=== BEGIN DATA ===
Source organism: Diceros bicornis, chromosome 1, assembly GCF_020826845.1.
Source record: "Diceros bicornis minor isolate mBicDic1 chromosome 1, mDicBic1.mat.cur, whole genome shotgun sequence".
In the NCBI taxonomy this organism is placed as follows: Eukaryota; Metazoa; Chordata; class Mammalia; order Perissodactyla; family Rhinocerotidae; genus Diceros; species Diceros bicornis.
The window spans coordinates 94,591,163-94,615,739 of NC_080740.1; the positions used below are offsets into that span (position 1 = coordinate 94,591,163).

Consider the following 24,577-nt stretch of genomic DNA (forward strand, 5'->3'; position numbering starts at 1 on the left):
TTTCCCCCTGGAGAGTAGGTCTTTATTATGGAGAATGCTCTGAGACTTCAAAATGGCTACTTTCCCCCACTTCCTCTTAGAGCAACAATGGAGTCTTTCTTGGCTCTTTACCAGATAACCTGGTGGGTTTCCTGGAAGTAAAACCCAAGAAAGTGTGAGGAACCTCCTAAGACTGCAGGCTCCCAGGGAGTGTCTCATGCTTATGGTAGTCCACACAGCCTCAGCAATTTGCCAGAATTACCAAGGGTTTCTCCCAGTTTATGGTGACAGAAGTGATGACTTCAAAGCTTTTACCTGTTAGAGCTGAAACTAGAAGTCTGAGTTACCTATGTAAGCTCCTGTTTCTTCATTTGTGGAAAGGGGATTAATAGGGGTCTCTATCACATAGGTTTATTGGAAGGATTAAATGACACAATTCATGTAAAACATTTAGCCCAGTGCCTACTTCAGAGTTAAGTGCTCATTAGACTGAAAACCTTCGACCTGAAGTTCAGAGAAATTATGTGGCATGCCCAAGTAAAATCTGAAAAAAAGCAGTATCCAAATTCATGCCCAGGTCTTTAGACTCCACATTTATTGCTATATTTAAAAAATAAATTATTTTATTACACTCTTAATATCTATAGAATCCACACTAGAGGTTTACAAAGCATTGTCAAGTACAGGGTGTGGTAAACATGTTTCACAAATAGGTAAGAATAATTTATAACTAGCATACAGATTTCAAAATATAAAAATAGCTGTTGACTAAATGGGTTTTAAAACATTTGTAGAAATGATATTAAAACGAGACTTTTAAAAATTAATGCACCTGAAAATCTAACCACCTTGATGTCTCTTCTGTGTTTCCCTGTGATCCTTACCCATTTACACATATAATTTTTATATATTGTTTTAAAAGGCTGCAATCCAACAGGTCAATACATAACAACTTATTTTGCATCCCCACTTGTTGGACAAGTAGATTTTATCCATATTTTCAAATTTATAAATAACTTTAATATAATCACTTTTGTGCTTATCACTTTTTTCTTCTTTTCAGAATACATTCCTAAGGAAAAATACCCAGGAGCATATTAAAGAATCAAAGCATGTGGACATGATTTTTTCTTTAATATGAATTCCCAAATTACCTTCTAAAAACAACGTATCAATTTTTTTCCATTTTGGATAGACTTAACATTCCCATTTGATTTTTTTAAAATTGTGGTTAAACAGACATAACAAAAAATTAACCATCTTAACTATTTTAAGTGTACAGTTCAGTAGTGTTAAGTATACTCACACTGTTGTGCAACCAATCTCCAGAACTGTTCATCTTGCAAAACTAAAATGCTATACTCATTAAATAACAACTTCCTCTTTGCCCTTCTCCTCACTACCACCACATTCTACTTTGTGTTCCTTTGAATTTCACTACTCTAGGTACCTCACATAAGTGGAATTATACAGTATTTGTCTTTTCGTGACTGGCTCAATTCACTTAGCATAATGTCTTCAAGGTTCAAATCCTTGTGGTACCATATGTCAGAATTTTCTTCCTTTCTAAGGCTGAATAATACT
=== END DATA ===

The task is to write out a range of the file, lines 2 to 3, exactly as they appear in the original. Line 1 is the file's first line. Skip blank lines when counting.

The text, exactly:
Source record: "Diceros bicornis minor isolate mBicDic1 chromosome 1, mDicBic1.mat.cur, whole genome shotgun sequence".
In the NCBI taxonomy this organism is placed as follows: Eukaryota; Metazoa; Chordata; class Mammalia; order Perissodactyla; family Rhinocerotidae; genus Diceros; species Diceros bicornis.